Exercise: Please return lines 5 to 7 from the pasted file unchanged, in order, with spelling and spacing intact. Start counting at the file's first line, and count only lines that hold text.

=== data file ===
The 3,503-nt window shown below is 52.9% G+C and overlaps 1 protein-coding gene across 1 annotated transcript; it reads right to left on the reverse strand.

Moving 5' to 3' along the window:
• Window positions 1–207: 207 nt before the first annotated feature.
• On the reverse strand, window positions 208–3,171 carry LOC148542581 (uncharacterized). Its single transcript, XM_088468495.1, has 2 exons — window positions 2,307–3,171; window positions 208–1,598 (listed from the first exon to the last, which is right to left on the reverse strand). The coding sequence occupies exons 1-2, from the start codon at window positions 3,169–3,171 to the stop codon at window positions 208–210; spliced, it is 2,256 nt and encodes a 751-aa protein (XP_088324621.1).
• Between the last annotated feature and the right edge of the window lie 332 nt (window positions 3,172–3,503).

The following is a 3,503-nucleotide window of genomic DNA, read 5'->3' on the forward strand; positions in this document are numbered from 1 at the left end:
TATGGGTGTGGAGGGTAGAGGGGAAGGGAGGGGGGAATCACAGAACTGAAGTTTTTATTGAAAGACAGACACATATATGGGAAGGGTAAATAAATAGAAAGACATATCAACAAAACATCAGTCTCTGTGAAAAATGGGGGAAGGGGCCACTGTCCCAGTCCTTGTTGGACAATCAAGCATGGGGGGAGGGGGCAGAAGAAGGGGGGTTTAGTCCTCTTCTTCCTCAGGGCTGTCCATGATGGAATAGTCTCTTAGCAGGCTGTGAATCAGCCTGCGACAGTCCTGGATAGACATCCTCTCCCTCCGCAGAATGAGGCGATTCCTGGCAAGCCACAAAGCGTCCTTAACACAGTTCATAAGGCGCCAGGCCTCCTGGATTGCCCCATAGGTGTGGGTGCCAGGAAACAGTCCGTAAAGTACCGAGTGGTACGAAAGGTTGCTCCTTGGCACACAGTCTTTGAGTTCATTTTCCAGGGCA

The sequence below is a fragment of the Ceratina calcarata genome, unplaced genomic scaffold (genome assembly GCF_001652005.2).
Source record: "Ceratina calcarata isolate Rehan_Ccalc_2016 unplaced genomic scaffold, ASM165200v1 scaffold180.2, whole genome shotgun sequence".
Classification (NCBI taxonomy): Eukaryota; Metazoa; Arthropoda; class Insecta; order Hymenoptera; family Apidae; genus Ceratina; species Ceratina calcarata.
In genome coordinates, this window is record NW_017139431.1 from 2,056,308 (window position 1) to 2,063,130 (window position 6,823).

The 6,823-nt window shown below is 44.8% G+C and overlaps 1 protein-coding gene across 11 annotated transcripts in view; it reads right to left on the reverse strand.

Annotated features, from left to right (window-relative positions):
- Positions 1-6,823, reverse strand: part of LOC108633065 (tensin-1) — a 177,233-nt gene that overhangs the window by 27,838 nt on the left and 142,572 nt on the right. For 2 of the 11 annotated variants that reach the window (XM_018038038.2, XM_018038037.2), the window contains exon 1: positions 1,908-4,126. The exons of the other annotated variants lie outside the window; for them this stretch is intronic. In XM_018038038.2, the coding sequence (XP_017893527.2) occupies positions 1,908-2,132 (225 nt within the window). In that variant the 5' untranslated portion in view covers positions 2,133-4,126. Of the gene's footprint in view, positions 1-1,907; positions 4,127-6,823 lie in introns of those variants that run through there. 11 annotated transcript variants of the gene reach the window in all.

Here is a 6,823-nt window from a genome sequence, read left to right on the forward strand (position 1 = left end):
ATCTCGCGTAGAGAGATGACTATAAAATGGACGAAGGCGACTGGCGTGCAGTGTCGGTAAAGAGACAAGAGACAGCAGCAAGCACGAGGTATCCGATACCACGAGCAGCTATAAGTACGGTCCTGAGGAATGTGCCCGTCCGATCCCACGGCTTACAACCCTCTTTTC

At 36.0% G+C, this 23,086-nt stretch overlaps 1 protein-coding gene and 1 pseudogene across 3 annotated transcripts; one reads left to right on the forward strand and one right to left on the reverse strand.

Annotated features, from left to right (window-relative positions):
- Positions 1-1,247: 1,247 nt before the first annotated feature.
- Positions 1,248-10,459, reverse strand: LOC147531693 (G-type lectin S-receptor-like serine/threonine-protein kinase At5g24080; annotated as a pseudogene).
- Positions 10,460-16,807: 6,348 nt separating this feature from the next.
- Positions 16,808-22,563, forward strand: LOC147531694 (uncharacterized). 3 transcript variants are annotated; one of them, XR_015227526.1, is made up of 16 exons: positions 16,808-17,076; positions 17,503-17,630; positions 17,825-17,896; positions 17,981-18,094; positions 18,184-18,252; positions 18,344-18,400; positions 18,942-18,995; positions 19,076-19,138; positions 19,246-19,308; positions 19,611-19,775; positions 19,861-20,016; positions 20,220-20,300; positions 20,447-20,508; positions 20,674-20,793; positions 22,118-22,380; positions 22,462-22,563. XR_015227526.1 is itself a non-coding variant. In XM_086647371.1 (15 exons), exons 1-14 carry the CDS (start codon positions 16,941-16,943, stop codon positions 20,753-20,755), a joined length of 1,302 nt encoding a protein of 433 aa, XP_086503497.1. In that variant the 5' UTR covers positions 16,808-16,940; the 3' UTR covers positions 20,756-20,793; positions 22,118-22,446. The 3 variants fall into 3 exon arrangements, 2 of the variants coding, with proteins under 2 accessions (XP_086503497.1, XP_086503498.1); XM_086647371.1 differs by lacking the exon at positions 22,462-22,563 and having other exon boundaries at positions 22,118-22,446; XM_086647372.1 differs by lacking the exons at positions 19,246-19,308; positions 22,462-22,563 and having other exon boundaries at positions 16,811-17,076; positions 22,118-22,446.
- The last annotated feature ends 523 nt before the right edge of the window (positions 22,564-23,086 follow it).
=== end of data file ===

• Between the last annotated feature and the right edge of the window lie 332 nt (window positions 3,172–3,503).

The following is a 3,503-nucleotide window of genomic DNA, read 5'->3' on the forward strand; positions in this document are numbered from 1 at the left end:
TATGGGTGTGGAGGGTAGAGGGGAAGGGAGGGGGGAATCACAGAACTGAAGTTTTTATTGAAAGACAGACACATATATGGGAAGGGTAAATAAATAGAAAGACATATCAACAAAACATCAGTCTCTGTGAAAAATGGGGGAAGGGGCCACTGTCCCAGTCCTTGTTGGACAATCAAGCATGGGGGGAGGGGGCAGAAGAAGGGGGGTTTAGTCCTCTTCTTCCTCAGGGCTGTCCATGATGGAATAGTCTCTTAGCAGGCTGTGAATCAGCCTGCGACAGTCCTGGATAGACATCCTCTCCCTCCGCAGAATGAGGCGATTCCTGGCAAGCCACAAAGCGTCCTTAACACAGTTCATAAGGCGCCAGGCCTCCTGGATTGCCCCATAGGTGTGGGTGCCAGGAAACAGTCCGTAAAGTACCGAGTGGTACGAAAGGTTGCTCCTTGGCACACAGTCTTTGAGTTCATTTTCCAGGGCA